Liberal theology, always trusting in the utterance of scientists rather than trusting in the immutable Word of God, tagged along, placing its faith in classical physics, the basic premises of which are:
1. The physical world is real.
2. The physical world is orderly and rational.
3. The physical world is understandable, and what we don't understand is due to our ignorance.
But the third basic premise goes contrary to the teaching of the Bible. There are some things about the world mankind will always be ignorant of, for the Bible declares:
No one can comprehend what goes on under the sun. Despite all his efforts to search it out, man cannot discover its meaning. Even if a wise man claims he knows, he cannot really comprehend it. (EccI. 8:17) The secret things belong to the Lord our God, but the things revealed belong to us and to our children forever, that we may follow all the words of the law. (Deuteronomy 29:29)
The "New Physics," the twentieth century physics, conclusively demonstrates the inerrancy of the Bible in regard to mankind's inability to fully understand the make-up of the physical world. While everyday technology achievements are made as man exercises his dominion over the fish of the sea and the birds of the air and over every living creature, filling the earth and subduing it (Genesis 1:26, 28), it turns out, just as the Scripture asserts, that there are limits beyond which man cannot go.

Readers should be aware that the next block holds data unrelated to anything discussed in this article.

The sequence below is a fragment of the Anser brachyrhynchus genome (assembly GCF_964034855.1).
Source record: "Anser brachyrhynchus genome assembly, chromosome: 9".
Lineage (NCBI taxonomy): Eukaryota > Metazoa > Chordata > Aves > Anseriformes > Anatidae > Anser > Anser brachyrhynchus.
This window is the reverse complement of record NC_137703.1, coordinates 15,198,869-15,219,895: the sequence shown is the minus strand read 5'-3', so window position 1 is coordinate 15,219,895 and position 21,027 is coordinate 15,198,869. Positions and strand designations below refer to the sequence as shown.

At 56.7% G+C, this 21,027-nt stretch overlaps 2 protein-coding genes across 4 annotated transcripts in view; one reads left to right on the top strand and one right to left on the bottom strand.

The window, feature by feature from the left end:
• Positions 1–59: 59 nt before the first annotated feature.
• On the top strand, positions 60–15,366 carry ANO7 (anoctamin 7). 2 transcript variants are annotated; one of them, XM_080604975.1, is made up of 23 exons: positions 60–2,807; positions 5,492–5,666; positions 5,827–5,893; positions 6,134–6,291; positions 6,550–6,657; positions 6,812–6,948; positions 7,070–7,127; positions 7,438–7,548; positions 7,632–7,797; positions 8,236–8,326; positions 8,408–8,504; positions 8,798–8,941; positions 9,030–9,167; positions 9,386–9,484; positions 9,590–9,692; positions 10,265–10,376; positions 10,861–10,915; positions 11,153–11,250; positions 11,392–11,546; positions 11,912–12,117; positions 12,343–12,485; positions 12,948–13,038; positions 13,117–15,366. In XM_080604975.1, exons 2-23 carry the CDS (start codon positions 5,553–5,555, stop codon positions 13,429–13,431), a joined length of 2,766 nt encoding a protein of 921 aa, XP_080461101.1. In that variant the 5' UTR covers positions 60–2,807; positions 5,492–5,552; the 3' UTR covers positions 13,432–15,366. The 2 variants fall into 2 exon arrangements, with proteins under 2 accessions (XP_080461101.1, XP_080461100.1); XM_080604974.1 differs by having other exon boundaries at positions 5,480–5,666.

The new physics, known as twentieth century physics or quantum mechanics, is traceable to the work of one of its founding fathers, Niels Bohr, who discovered that energy must come in lumps, or quanta, and not in an unbroken wave. Bohr at the age of twenty-seven in 1913 was able to explain the energy release of a single electron in the hydrogen atom as it jumps from one of the outer orbits to one of the inner orbits. The structure of the atom was now as mathematical as Newton's universe. But it contained the additional principle of the quantum, of lumps, and not an unconnected line.